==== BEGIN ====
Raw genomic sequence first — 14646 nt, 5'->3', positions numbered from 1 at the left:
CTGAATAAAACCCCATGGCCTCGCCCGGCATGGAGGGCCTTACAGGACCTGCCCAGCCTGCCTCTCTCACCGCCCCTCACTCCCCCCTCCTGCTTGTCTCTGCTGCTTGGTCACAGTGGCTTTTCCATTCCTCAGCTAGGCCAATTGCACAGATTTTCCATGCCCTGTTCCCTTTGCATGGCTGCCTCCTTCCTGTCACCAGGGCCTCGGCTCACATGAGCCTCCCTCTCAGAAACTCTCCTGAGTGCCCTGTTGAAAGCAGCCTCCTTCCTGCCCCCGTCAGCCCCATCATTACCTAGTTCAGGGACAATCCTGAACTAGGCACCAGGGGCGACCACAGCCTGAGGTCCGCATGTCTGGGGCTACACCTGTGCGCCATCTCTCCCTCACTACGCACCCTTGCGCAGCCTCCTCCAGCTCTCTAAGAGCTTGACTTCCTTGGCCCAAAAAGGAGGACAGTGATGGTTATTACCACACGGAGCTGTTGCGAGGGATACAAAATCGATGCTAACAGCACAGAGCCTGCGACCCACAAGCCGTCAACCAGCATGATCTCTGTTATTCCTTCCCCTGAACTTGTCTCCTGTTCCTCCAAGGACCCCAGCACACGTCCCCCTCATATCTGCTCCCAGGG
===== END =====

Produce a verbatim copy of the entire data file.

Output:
Raw genomic sequence first — 14646 nt, 5'->3', positions numbered from 1 at the left:
CTGAATAAAACCCCATGGCCTCGCCCGGCATGGAGGGCCTTACAGGACCTGCCCAGCCTGCCTCTCTCACCGCCCCTCACTCCCCCCTCCTGCTTGTCTCTGCTGCTTGGTCACAGTGGCTTTTCCATTCCTCAGCTAGGCCAATTGCACAGATTTTCCATGCCCTGTTCCCTTTGCATGGCTGCCTCCTTCCTGTCACCAGGGCCTCGGCTCACATGAGCCTCCCTCTCAGAAACTCTCCTGAGTGCCCTGTTGAAAGCAGCCTCCTTCCTGCCCCCGTCAGCCCCATCATTACCTAGTTCAGGGACAATCCTGAACTAGGCACCAGGGGCGACCACAGCCTGAGGTCCGCATGTCTGGGGCTACACCTGTGCGCCATCTCTCCCTCACTACGCACCCTTGCGCAGCCTCCTCCAGCTCTCTAAGAGCTTGACTTCCTTGGCCCAAAAAGGAGGACAGTGATGGTTATTACCACACGGAGCTGTTGCGAGGGATACAAAATCGATGCTAACAGCACAGAGCCTGCGACCCACAAGCCGTCAACCAGCATGATCTCTGTTATTCCTTCCCCTGAACTTGTCTCCTGTTCCTCCAAGGACCCCAGCACACGTCCCCCTCATATCTGCTCCCAGGG